Volunteers Conduct Homeless Census

More than 30 volunteers—equipped with blankets, peanut butter and jelly sandwiches, and scarves—fanned out through Cambridge and Somerville at 2 a.m. Thursday morning to carry out the annual Cambridge Homeless Census, a count that Congress mandates that local homeless service organizations conduct in order to receive funding.

Although the official numbers have not been released yet, officials involved in the count speculated that this year’s number will be larger than in years past.

Last year, the census found that 471 homeless people were sleeping on local streets or in shelters. The 2011 number marked 15 and 26 percent decreases from the 2010 and 2009 counts respectively.

Janae E. Alvarez, a first-year masters student at the Divinity School, spearheaded an effort to get students from Harvard involved in the count. She contacted several volunteers at the Harvard Square Homeless Shelter.

“It helps keep ties to the homeless. For [the students] take part with the homeless shelter, this is the way it’s going to get funded,” Alvarez said.


The volunteers—which included a Cambridge city councillor, a former police officer, and the head of a local dance studio—formed six groups that, between 2 and 5 a.m., drove and walked through areas that are known to be popular haunts of the homeless in Cambridge and Somerville. The groups were led by members of Cambridge and Somerville Program for Drug Abuse and Rehabilitation (CASPAR), a local nonprofit.

Bianca M. Nfonoyim ’15, who volunteered at the census for the first time, said the count revealed a different side of Cambridge that she had not seen before.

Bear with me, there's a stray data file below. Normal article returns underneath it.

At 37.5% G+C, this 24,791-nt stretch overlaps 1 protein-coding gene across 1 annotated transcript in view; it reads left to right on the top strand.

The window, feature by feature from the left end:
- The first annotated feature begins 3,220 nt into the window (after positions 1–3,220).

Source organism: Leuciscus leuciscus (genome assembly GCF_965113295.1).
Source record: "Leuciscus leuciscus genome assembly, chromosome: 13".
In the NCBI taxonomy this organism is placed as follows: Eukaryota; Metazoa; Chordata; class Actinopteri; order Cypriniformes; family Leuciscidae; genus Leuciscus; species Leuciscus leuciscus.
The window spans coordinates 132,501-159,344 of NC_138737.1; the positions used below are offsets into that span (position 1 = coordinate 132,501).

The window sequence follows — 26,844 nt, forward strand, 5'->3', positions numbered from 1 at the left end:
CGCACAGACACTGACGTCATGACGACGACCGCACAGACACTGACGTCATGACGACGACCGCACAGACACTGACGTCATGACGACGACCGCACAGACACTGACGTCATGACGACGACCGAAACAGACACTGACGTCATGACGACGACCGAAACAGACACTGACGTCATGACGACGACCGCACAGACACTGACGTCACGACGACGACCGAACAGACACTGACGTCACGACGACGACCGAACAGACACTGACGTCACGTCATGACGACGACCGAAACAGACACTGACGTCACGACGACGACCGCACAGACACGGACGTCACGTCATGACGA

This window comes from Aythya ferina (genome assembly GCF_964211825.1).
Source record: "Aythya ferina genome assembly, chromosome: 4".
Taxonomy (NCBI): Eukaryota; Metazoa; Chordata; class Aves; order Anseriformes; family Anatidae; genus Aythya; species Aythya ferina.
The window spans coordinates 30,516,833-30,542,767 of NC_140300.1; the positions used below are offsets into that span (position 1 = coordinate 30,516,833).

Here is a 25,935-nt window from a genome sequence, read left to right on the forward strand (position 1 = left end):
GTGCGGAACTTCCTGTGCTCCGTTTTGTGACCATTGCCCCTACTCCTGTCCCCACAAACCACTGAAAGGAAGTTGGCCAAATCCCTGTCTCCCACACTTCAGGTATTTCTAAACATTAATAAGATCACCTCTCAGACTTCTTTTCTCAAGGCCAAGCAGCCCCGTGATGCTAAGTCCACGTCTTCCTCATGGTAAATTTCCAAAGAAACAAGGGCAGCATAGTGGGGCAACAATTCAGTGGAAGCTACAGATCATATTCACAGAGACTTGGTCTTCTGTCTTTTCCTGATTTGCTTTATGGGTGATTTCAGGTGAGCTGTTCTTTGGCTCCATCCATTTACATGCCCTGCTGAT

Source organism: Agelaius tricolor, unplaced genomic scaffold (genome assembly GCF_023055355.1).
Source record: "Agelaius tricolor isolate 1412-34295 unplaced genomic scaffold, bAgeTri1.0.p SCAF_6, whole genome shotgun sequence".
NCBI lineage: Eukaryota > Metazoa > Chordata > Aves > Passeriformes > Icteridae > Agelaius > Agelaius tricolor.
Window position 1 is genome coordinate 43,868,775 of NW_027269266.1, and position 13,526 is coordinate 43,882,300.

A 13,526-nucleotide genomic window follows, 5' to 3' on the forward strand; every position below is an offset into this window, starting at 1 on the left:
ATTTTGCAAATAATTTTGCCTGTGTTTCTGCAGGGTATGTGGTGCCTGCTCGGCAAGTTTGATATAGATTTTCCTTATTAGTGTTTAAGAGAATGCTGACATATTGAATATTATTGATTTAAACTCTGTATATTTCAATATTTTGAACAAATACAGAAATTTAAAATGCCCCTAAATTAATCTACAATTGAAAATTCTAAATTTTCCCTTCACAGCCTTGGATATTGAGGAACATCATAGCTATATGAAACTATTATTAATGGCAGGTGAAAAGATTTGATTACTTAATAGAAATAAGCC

“I recognized a lot of the area by the river, and we saw a homeless person there,” said Nfonoyim, adding that she sometimes runs in that area. “In the daytime, you don’t see any of this going on.”

City Councillor Minka vanBeuzekom participated in the census for the second time.

“I saw somebody in a car sleeping, someone in a wheelchair, and another person who was using a walker,” vanBeuzekom said. “It was pretty disturbing to think that we force people to live that hard of a life.”

These counts are not unique to Cambridge. Every area that receives funding from the Department of Housing and Urban Development is required to perform a similar homeless census annually during the last week of January.

Emergency Medical Technician Bob Paige, who checked in with teams via radio throughout the night, has helped conduct the census for ten years. Paige said that volunteer numbers have risen dramatically in the past decade.

“The amount of volunteering, in this day and age, it’s shocking,” Paige said. “We’ve come a long way in participation.”

Beth Auterio, an outreach counselor at CASPAR, said that the census is a necessary but sad event.

“I’m happy to say we found 15 people, but I’m not happy to say it. We got numbers for funding, but 15 people spent the night outside last night in the snow and rain,” Auterio said.

Auterio said that team spirit made it easier to get through the night.

“We had a good chemistry of talking. When you’re doing it during the day, that’s the one thing that keeps you going,” Auterio said.

—Staff writer Kerry M. Flynn can be reached at

—Staff writer Caroline M. McKay can be reached at